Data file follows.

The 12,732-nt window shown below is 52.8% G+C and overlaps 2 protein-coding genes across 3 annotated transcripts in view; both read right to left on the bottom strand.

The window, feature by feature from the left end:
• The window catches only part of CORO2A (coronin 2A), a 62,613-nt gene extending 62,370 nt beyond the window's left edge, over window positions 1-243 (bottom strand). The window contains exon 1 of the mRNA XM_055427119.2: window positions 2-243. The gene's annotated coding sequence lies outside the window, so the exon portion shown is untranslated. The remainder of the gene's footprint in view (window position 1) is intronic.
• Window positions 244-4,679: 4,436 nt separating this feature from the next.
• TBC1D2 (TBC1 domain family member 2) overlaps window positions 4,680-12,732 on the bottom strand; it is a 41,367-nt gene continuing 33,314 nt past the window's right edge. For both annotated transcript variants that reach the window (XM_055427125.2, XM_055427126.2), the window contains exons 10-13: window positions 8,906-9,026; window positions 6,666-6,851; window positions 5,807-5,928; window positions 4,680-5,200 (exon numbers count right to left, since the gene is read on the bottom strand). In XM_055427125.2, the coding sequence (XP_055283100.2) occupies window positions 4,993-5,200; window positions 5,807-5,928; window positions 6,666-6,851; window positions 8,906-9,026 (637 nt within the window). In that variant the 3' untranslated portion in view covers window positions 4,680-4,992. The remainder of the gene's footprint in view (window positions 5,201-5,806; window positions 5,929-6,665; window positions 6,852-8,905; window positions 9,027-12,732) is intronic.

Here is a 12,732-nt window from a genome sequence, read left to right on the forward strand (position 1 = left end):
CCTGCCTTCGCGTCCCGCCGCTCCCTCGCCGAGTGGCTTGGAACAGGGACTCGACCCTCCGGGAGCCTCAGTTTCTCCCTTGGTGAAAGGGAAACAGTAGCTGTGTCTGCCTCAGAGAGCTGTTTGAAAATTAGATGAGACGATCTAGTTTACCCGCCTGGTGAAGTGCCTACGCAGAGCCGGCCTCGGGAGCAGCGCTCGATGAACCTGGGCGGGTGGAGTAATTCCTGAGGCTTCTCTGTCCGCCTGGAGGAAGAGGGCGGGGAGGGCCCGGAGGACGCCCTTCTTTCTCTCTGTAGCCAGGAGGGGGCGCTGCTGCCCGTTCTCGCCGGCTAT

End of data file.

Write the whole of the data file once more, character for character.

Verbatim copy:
The 12,732-nt window shown below is 52.8% G+C and overlaps 2 protein-coding genes across 3 annotated transcripts in view; both read right to left on the bottom strand.

The window, feature by feature from the left end:
• The window catches only part of CORO2A (coronin 2A), a 62,613-nt gene extending 62,370 nt beyond the window's left edge, over window positions 1-243 (bottom strand). The window contains exon 1 of the mRNA XM_055427119.2: window positions 2-243. The gene's annotated coding sequence lies outside the window, so the exon portion shown is untranslated. The remainder of the gene's footprint in view (window position 1) is intronic.
• Window positions 244-4,679: 4,436 nt separating this feature from the next.
• TBC1D2 (TBC1 domain family member 2) overlaps window positions 4,680-12,732 on the bottom strand; it is a 41,367-nt gene continuing 33,314 nt past the window's right edge. For both annotated transcript variants that reach the window (XM_055427125.2, XM_055427126.2), the window contains exons 10-13: window positions 8,906-9,026; window positions 6,666-6,851; window positions 5,807-5,928; window positions 4,680-5,200 (exon numbers count right to left, since the gene is read on the bottom strand). In XM_055427125.2, the coding sequence (XP_055283100.2) occupies window positions 4,993-5,200; window positions 5,807-5,928; window positions 6,666-6,851; window positions 8,906-9,026 (637 nt within the window). In that variant the 3' untranslated portion in view covers window positions 4,680-4,992. The remainder of the gene's footprint in view (window positions 5,201-5,806; window positions 5,929-6,665; window positions 6,852-8,905; window positions 9,027-12,732) is intronic.

Here is a 12,732-nt window from a genome sequence, read left to right on the forward strand (position 1 = left end):
CCTGCCTTCGCGTCCCGCCGCTCCCTCGCCGAGTGGCTTGGAACAGGGACTCGACCCTCCGGGAGCCTCAGTTTCTCCCTTGGTGAAAGGGAAACAGTAGCTGTGTCTGCCTCAGAGAGCTGTTTGAAAATTAGATGAGACGATCTAGTTTACCCGCCTGGTGAAGTGCCTACGCAGAGCCGGCCTCGGGAGCAGCGCTCGATGAACCTGGGCGGGTGGAGTAATTCCTGAGGCTTCTCTGTCCGCCTGGAGGAAGAGGGCGGGGAGGGCCCGGAGGACGCCCTTCTTTCTCTCTGTAGCCAGGAGGGGGCGCTGCTGCCCGTTCTCGCCGGCTAT